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Constructive Dismissal Guide

If you are unhappy with the way you are being treated at work and feel that your situation is no longer tenable, we can help.

We can also support you if you have resigned following a fundamental breach of your employment contract by your employer.  We regularly act for senior executives in financial services, insurance, professional services, the oil and gas industry and for NHS medical consultants who, for various reasons, feel they have been placed in a position where it is no longer possible to continue working for their employer.  We have solid experience of winning constructive dismissal claims and obtaining compensation so that our clients are able to move on with their reputation intact.

What is constructive dismissal?
Constructive dismissal is the term used where an employer behaves in a way that breaches an important term of the employee’s employment contract and the employee resigns as a result of that breach.  This conduct is often referred to as a ‘fundamental breach’.
Can I bring a constructive dismissal claim?

To be able to bring a constructive dismissal claim you must:

I.         be an ‘employee’ – this includes: CEOs, CFOs, Executive Directors, all employees and salaried partners.  Non-Executive Directors, workers, self-employed contractors and certain categories of employees such as members of the armed forces are not normally entitled to bring this claim; and

To be able to bring an unfair dismissal claim you must:

II.         have two or more years’ continuous service – there are limited exceptions to this requirement, for example where the fundamental breach by your employer is linked to your maternity or whistleblowing.

What conduct amounts to a ‘fundamental breach’ entitling me to resign and claim constructive dismissal?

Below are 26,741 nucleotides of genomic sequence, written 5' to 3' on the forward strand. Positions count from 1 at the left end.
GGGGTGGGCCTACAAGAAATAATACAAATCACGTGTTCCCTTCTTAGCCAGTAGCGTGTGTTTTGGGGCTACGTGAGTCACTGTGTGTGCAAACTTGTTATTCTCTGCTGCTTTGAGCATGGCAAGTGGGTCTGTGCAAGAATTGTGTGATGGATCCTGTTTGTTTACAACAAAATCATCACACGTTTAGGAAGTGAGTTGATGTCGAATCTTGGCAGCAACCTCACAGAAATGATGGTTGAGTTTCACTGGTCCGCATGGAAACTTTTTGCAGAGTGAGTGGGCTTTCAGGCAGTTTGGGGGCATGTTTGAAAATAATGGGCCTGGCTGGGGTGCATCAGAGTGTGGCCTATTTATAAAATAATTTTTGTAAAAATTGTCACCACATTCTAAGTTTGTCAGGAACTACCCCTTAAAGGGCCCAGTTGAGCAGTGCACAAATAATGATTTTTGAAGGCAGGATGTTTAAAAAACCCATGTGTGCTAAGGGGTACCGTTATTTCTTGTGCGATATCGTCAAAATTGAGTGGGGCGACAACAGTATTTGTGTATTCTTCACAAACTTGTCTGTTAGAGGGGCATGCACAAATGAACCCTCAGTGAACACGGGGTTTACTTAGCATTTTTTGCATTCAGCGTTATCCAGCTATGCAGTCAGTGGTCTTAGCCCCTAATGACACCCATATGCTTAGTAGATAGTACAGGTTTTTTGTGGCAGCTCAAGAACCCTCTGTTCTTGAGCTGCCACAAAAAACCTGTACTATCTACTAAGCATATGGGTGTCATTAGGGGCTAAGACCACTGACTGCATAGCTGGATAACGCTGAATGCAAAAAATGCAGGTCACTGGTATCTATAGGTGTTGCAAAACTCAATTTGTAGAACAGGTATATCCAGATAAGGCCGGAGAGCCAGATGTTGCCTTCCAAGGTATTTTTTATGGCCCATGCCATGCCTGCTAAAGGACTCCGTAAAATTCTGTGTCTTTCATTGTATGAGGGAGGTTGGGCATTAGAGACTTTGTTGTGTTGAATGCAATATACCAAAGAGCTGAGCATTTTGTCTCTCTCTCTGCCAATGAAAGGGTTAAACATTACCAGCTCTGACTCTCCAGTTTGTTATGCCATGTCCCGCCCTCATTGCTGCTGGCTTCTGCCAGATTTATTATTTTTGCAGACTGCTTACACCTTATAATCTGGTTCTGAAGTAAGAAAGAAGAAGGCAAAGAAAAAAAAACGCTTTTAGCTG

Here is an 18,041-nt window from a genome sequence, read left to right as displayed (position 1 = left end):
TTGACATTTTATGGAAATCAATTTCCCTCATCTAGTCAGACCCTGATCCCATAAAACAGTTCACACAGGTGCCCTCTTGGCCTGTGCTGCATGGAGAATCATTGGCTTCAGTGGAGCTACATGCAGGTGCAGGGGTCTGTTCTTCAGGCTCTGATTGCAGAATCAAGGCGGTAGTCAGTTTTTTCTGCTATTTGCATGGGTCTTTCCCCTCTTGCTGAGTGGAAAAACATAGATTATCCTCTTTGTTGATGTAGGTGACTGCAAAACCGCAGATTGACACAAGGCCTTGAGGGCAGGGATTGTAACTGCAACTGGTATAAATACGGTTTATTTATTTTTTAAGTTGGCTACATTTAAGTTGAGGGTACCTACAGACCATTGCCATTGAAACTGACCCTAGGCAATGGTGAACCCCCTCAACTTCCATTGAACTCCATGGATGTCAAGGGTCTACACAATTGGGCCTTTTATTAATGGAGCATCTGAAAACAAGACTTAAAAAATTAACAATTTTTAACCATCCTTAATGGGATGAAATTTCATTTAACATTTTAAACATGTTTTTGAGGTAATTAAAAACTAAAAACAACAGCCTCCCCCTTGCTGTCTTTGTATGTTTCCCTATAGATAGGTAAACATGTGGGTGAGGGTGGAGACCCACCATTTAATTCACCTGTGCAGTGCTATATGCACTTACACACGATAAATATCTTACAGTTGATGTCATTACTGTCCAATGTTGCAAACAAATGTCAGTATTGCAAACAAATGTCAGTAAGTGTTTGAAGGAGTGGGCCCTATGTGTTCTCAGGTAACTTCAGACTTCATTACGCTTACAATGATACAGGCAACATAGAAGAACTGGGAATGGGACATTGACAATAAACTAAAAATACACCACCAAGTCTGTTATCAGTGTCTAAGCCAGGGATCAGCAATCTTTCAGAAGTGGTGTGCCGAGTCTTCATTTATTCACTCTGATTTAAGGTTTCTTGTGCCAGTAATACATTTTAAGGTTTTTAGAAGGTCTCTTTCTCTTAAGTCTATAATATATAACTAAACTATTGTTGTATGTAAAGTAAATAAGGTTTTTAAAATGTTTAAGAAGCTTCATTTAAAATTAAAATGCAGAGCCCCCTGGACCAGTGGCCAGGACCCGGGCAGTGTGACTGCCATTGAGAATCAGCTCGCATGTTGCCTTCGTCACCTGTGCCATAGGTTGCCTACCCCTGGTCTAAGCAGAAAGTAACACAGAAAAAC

There is no exhaustive list of behaviour but it can include breach of an express or implied term of your employment contract.

In many cases, employees rely on a breach of the implied term of mutual trust and confidence; this is a resignation because the employer has behaved in a way that has destroyed or seriously damaged the trust and confidence between them.  This does not cover all instances of poor treatment or unreasonable behaviour.

Examples of a ‘fundamental breach’ could include:

  • Reducing your pay or withdrawing a contractual benefit;
  • Removing your core duties or significantly changing your job role without your consent;
  • Subjecting you to a bullying or discriminatory working environment;
  • Poor handling of a grievance;
  • Inept handling of disciplinary matters e.g. suspending you without due cause, making a spurious allegation against you or giving you an unjustified warning; or
  • Subjecting you to an excessive workload which it is reasonably foreseeable will cause damage to your health.
Does the fundamental breach have to be a one-off incident?
No, the fundamental breach can be a continuing course of conduct which culminates in a “last straw”.  If you resign in these circumstances, the final incident does not in itself need to be a fundamental breach but it is, when taken together with the series of past incidents.
Should I raise a grievance?
You should initially raise your concerns about the treatment you have suffered with your employer.  This should be done in the form of a written grievance under your employer’s grievance procedure or the ACAS Code of Conduct on Disciplinary and Grievance Procedures.  Failure to do so may mean that any compensation you are awarded is reduced by up to 25%.
When should I resign?

You must ensure that you do not leave it too long before resigning. Any period more than 4 weeks may be risky.  The risk of not resigning promptly is that you may be taken to have accepted the breach meaning that you would lose your right to claim constructive dismissal.

If you are unsure about resigning right away, you may wish to buy more time by submitting your grievance and awaiting the outcome of the grievance procedure. You will still be able to resign at any point during the process and should, in any event, do so before the relevant time limit.